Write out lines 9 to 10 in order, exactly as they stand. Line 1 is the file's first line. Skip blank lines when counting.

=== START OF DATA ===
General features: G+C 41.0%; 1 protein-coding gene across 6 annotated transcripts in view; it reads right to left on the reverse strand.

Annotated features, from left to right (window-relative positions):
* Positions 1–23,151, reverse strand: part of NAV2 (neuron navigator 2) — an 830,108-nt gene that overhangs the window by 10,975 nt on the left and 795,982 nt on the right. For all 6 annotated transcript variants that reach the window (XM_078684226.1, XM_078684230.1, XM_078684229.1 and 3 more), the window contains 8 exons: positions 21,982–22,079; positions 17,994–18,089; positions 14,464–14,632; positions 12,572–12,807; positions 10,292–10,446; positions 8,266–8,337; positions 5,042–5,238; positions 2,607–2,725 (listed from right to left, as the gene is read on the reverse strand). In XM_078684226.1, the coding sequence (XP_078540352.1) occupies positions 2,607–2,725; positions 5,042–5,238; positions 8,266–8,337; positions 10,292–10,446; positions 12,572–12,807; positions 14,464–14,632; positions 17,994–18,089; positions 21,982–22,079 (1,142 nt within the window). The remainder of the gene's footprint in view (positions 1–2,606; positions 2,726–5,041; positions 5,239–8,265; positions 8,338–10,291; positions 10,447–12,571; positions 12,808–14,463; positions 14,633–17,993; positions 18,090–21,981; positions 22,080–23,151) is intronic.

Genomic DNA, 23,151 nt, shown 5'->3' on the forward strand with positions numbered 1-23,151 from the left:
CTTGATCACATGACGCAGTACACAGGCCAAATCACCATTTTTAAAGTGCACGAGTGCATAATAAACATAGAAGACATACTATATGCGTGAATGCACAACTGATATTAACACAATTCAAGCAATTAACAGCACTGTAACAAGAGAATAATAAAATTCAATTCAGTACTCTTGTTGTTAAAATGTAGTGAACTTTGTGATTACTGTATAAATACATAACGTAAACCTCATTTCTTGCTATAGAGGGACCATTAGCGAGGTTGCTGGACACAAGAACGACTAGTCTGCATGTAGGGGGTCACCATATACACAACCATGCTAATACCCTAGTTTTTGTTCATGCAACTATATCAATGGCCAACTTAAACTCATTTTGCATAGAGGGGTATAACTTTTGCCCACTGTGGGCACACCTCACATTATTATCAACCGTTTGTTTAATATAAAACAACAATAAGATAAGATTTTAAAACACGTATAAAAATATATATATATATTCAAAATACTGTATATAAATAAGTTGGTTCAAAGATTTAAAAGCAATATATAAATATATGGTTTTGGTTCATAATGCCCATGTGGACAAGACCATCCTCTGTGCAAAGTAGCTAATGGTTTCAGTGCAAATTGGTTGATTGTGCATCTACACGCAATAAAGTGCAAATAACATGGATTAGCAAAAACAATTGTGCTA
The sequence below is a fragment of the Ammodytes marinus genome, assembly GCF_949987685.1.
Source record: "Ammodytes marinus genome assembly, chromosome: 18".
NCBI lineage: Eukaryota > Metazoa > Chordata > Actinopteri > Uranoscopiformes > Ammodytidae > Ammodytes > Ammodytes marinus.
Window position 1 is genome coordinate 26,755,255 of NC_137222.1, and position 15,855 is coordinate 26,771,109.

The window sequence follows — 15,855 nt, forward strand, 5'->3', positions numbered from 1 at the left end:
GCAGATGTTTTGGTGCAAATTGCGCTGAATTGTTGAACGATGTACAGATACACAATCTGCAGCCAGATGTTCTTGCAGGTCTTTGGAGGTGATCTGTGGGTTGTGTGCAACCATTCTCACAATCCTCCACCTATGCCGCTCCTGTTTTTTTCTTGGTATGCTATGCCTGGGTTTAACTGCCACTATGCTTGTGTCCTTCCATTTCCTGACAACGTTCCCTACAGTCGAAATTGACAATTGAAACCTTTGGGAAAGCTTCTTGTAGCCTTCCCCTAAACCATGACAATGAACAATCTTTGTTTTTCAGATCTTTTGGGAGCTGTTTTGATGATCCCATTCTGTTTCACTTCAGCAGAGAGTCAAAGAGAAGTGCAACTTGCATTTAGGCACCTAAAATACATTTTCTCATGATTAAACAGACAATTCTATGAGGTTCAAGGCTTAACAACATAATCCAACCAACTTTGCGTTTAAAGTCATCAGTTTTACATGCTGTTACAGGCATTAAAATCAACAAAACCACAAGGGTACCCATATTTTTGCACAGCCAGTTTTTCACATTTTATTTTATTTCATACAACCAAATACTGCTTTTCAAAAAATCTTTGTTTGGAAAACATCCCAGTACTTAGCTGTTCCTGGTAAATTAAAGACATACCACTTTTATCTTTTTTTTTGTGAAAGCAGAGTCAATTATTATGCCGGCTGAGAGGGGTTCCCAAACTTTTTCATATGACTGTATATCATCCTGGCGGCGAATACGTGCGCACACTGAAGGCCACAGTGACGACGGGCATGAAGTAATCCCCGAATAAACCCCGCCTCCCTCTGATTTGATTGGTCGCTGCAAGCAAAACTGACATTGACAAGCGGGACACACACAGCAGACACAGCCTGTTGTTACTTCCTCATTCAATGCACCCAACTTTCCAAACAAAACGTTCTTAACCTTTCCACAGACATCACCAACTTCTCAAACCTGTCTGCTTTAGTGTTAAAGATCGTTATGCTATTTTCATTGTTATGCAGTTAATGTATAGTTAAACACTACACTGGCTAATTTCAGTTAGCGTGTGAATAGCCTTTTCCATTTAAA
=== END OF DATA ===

Window position 1 is genome coordinate 26,755,255 of NC_137222.1, and position 15,855 is coordinate 26,771,109.

The window sequence follows — 15,855 nt, forward strand, 5'->3', positions numbered from 1 at the left end: